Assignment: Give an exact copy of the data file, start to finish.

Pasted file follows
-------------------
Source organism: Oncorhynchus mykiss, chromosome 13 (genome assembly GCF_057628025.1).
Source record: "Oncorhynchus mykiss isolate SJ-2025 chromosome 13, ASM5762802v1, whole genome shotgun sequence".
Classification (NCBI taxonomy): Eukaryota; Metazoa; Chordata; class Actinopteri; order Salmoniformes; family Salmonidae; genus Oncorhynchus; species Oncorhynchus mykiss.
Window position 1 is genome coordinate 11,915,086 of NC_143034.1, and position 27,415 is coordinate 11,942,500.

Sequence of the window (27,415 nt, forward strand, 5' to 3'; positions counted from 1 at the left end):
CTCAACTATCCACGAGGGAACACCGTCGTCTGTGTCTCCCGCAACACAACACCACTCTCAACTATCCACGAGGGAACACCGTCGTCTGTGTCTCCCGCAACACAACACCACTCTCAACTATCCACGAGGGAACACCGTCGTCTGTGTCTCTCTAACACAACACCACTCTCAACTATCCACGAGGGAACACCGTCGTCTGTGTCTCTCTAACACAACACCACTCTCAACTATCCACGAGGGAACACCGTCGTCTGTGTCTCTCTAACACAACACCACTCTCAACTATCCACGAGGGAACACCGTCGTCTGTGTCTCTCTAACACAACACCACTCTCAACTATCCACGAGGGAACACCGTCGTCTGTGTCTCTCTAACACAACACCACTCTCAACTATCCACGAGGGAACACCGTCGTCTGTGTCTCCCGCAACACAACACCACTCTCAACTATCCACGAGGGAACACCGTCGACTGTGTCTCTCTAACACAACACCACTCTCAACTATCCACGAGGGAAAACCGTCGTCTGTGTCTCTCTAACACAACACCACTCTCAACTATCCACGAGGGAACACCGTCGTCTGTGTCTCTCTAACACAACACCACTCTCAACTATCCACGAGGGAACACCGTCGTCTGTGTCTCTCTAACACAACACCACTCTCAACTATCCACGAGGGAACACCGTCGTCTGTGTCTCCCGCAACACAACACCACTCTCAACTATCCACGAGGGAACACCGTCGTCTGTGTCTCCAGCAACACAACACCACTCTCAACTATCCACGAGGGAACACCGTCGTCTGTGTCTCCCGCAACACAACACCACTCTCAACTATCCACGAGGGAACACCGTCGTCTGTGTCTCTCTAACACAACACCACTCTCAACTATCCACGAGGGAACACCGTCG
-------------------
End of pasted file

Source organism: Oncorhynchus mykiss, chromosome 13 (genome assembly GCF_057628025.1).
Source record: "Oncorhynchus mykiss isolate SJ-2025 chromosome 13, ASM5762802v1, whole genome shotgun sequence".
Classification (NCBI taxonomy): Eukaryota; Metazoa; Chordata; class Actinopteri; order Salmoniformes; family Salmonidae; genus Oncorhynchus; species Oncorhynchus mykiss.
Window position 1 is genome coordinate 11,915,086 of NC_143034.1, and position 27,415 is coordinate 11,942,500.

Sequence of the window (27,415 nt, forward strand, 5' to 3'; positions counted from 1 at the left end):
CTCAACTATCCACGAGGGAACACCGTCGTCTGTGTCTCCCGCAACACAACACCACTCTCAACTATCCACGAGGGAACACCGTCGTCTGTGTCTCCCGCAACACAACACCACTCTCAACTATCCACGAGGGAACACCGTCGTCTGTGTCTCTCTAACACAACACCACTCTCAACTATCCACGAGGGAACACCGTCGTCTGTGTCTCTCTAACACAACACCACTCTCAACTATCCACGAGGGAACACCGTCGTCTGTGTCTCTCTAACACAACACCACTCTCAACTATCCACGAGGGAACACCGTCGTCTGTGTCTCTCTAACACAACACCACTCTCAACTATCCACGAGGGAACACCGTCGTCTGTGTCTCTCTAACACAACACCACTCTCAACTATCCACGAGGGAACACCGTCGTCTGTGTCTCCCGCAACACAACACCACTCTCAACTATCCACGAGGGAACACCGTCGACTGTGTCTCTCTAACACAACACCACTCTCAACTATCCACGAGGGAAAACCGTCGTCTGTGTCTCTCTAACACAACACCACTCTCAACTATCCACGAGGGAACACCGTCGTCTGTGTCTCTCTAACACAACACCACTCTCAACTATCCACGAGGGAACACCGTCGTCTGTGTCTCTCTAACACAACACCACTCTCAACTATCCACGAGGGAACACCGTCGTCTGTGTCTCCCGCAACACAACACCACTCTCAACTATCCACGAGGGAACACCGTCGTCTGTGTCTCCAGCAACACAACACCACTCTCAACTATCCACGAGGGAACACCGTCGTCTGTGTCTCCCGCAACACAACACCACTCTCAACTATCCACGAGGGAACACCGTCGTCTGTGTCTCTCTAACACAACACCACTCTCAACTATCCACGAGGGAACACCGTCG